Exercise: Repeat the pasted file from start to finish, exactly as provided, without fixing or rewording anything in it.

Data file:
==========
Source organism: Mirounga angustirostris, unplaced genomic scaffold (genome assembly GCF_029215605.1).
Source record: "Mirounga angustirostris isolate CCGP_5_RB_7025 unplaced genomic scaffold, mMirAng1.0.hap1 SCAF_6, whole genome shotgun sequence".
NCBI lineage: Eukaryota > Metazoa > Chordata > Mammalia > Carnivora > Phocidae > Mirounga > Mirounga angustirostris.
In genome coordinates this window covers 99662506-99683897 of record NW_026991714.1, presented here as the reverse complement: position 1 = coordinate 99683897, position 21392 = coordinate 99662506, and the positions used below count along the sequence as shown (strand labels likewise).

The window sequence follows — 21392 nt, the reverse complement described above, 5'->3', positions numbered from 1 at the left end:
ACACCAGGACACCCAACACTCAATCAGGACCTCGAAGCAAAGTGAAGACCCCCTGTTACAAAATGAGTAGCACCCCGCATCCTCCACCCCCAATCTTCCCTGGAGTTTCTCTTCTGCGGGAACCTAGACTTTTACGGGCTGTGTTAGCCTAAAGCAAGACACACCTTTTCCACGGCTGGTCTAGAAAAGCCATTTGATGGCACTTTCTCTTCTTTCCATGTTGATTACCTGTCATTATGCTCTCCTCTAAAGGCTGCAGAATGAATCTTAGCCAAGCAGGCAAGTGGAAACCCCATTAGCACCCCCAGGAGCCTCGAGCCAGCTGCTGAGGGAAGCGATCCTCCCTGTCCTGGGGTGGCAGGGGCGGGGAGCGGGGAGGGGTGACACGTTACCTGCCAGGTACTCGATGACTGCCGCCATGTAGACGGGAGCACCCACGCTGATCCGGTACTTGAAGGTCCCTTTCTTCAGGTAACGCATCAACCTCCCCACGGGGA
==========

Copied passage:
Source organism: Mirounga angustirostris, unplaced genomic scaffold (genome assembly GCF_029215605.1).
Source record: "Mirounga angustirostris isolate CCGP_5_RB_7025 unplaced genomic scaffold, mMirAng1.0.hap1 SCAF_6, whole genome shotgun sequence".
NCBI lineage: Eukaryota > Metazoa > Chordata > Mammalia > Carnivora > Phocidae > Mirounga > Mirounga angustirostris.
In genome coordinates this window covers 99662506-99683897 of record NW_026991714.1, presented here as the reverse complement: position 1 = coordinate 99683897, position 21392 = coordinate 99662506, and the positions used below count along the sequence as shown (strand labels likewise).

The window sequence follows — 21392 nt, the reverse complement described above, 5'->3', positions numbered from 1 at the left end:
ACACCAGGACACCCAACACTCAATCAGGACCTCGAAGCAAAGTGAAGACCCCCTGTTACAAAATGAGTAGCACCCCGCATCCTCCACCCCCAATCTTCCCTGGAGTTTCTCTTCTGCGGGAACCTAGACTTTTACGGGCTGTGTTAGCCTAAAGCAAGACACACCTTTTCCACGGCTGGTCTAGAAAAGCCATTTGATGGCACTTTCTCTTCTTTCCATGTTGATTACCTGTCATTATGCTCTCCTCTAAAGGCTGCAGAATGAATCTTAGCCAAGCAGGCAAGTGGAAACCCCATTAGCACCCCCAGGAGCCTCGAGCCAGCTGCTGAGGGAAGCGATCCTCCCTGTCCTGGGGTGGCAGGGGCGGGGAGCGGGGAGGGGTGACACGTTACCTGCCAGGTACTCGATGACTGCCGCCATGTAGACGGGAGCACCCACGCTGATCCGGTACTTGAAGGTCCCTTTCTTCAGGTAACGCATCAACCTCCCCACGGGGA